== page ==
Tuesday, March 10, 2020

RLPB 540. Sudan: 'Path of change' is dangerous and fragile

Religious Liberty Prayer Bulletin | RLPB 540 | 11 Mar 2020
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by Elizabeth Kendal

#SudanPMHamdok survives
assassination attempt, 9 March 2020
On Monday 9 March Sudanese Prime Minister (PM) Abdalla Hamdok (64) was en route to his office when his motorcade was attacked, first with a car bomb, then with gunfire. While the government's armored SUVs were damaged, the PM survived the attempted assassination, essentially unscathed. Whilst nobody has claimed responsibility, arrests have been made. A veteran economist, Hamdok was appointed Prime Minister in August 2019 after an agreement was signed between Sudan's ruling Transitional Military Council (TMC), which had ousted former president Omar al-Bashir, and the Forces for Freedom and Change (FFC), which continued to press for civilian-led democracy [see RLPB 516 (21 Aug 2019)]. After the attack, PM Hamdok took to twitter to assure the nation that he was 'safe and in good shape'. He even posted an image of himself, working at his desk as the television in background screened news of the incident. 'What happened will not stop the path of change,' he assured the nation.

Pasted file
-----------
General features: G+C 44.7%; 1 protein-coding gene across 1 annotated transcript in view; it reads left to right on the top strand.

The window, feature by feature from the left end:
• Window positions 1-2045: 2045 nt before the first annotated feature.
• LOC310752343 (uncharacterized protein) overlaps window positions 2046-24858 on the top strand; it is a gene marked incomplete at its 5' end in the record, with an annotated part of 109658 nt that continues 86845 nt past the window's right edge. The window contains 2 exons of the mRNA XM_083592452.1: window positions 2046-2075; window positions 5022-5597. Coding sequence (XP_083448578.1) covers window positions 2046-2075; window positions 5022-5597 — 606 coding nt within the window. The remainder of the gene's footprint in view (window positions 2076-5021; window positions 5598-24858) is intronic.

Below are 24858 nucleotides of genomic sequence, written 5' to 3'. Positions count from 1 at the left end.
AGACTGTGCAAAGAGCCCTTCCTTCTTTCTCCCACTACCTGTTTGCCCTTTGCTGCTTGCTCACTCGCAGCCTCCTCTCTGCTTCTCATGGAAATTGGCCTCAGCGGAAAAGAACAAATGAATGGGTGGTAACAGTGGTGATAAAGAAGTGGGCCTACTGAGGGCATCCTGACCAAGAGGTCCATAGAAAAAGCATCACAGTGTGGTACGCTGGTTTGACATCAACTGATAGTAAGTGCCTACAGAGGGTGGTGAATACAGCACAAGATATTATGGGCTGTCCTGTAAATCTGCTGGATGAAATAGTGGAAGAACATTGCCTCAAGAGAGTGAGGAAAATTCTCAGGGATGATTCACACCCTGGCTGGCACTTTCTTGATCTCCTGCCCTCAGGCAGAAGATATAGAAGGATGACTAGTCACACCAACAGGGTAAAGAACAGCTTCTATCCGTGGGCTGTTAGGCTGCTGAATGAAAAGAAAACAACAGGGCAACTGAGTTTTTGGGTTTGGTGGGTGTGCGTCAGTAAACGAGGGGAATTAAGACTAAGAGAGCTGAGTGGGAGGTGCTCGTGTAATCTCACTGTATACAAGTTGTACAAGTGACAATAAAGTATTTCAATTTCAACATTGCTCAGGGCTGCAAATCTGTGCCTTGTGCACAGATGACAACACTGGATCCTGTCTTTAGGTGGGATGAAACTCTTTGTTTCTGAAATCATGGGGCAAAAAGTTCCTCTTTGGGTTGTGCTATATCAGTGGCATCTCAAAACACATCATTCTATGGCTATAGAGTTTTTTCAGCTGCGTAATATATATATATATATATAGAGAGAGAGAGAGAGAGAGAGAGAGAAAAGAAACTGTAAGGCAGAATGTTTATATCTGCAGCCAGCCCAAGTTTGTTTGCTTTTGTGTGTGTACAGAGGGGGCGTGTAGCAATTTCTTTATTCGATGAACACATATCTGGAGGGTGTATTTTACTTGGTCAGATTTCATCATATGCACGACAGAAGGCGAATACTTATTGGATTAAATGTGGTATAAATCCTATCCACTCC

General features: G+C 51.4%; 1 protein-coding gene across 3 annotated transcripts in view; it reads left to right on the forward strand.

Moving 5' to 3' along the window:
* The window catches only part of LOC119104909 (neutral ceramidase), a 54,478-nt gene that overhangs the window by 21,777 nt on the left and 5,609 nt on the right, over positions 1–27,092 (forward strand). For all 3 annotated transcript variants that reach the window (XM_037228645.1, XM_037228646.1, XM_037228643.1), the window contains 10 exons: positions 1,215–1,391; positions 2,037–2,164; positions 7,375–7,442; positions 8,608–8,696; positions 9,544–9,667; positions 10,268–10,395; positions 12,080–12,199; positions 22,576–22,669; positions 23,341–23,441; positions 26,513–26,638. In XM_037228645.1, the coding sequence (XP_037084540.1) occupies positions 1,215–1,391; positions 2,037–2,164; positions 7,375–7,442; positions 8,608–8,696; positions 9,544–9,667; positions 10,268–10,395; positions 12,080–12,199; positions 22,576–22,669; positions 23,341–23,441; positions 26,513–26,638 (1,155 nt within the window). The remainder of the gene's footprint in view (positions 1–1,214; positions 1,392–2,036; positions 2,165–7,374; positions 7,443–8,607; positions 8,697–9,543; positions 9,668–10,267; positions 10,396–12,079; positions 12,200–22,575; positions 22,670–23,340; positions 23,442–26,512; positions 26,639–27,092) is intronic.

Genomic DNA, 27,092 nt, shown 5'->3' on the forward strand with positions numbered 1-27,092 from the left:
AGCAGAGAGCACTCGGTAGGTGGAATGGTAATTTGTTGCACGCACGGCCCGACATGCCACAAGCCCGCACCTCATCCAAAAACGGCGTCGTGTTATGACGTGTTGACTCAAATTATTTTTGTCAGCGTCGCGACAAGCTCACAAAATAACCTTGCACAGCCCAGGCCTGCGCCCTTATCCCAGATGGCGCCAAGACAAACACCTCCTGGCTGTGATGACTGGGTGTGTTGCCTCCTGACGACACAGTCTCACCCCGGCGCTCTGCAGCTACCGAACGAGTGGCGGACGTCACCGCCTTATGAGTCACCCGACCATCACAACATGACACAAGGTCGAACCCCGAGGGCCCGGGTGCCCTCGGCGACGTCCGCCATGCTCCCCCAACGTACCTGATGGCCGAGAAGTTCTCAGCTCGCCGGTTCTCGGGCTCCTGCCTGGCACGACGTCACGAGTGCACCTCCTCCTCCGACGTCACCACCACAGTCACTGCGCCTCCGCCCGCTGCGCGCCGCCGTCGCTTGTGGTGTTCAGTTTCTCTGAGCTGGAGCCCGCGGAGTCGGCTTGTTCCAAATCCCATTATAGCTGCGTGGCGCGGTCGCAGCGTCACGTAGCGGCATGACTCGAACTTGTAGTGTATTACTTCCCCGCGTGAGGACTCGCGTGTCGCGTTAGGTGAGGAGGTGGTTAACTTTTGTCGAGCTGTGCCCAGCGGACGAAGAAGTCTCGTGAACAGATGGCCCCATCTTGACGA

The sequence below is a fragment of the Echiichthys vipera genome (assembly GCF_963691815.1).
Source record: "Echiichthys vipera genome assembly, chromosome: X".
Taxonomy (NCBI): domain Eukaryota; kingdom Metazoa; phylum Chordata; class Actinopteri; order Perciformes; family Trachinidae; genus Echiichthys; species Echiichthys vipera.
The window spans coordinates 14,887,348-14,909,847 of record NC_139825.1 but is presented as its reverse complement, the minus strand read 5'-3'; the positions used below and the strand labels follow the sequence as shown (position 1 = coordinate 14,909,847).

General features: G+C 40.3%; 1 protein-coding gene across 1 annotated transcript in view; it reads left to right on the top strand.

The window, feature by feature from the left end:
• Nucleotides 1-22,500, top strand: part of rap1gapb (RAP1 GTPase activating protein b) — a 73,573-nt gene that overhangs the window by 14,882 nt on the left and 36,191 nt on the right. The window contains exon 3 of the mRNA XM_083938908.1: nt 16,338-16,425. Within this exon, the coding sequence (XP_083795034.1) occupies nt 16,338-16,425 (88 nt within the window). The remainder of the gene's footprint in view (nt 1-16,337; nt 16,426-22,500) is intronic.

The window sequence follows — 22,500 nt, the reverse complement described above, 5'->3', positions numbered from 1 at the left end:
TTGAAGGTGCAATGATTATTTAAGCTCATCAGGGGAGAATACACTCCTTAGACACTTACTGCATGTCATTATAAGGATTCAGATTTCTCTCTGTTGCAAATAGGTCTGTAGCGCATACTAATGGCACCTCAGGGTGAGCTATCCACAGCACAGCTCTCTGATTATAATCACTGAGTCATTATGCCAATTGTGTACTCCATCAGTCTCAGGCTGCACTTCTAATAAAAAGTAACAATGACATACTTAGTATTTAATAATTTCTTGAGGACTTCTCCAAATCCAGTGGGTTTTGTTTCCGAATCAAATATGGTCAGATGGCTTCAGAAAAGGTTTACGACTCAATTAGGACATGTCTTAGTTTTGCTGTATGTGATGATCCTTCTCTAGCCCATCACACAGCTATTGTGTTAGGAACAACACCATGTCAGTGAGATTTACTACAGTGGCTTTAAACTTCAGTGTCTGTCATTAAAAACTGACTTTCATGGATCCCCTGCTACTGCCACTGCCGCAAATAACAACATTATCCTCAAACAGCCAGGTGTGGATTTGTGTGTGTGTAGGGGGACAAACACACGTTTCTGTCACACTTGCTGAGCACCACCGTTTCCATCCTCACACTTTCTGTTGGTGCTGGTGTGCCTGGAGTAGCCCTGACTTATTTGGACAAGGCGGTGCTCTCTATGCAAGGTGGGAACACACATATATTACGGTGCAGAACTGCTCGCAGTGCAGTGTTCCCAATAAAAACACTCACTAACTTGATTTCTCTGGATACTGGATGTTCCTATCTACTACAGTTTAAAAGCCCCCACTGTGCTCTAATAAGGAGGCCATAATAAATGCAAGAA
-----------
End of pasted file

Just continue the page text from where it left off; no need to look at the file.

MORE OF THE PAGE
source: Middle East Media Research Institute